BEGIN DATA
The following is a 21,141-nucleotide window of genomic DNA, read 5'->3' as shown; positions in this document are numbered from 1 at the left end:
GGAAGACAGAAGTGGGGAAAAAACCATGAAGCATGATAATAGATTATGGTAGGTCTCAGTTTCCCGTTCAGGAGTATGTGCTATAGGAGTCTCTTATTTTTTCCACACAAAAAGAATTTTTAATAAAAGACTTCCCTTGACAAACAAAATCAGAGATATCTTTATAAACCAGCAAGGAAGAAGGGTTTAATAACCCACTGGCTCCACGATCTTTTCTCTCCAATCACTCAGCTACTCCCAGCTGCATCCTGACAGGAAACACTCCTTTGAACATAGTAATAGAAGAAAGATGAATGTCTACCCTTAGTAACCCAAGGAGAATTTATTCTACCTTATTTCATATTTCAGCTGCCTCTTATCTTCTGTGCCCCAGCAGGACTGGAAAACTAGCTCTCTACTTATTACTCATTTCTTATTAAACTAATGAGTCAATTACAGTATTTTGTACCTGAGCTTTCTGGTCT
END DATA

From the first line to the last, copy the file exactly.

The following is a 21,141-nucleotide window of genomic DNA, read 5'->3' as shown; positions in this document are numbered from 1 at the left end:
GGAAGACAGAAGTGGGGAAAAAACCATGAAGCATGATAATAGATTATGGTAGGTCTCAGTTTCCCGTTCAGGAGTATGTGCTATAGGAGTCTCTTATTTTTTCCACACAAAAAGAATTTTTAATAAAAGACTTCCCTTGACAAACAAAATCAGAGATATCTTTATAAACCAGCAAGGAAGAAGGGTTTAATAACCCACTGGCTCCACGATCTTTTCTCTCCAATCACTCAGCTACTCCCAGCTGCATCCTGACAGGAAACACTCCTTTGAACATAGTAATAGAAGAAAGATGAATGTCTACCCTTAGTAACCCAAGGAGAATTTATTCTACCTTATTTCATATTTCAGCTGCCTCTTATCTTCTGTGCCCCAGCAGGACTGGAAAACTAGCTCTCTACTTATTACTCATTTCTTATTAAACTAATGAGTCAATTACAGTATTTTGTACCTGAGCTTTCTGGTCT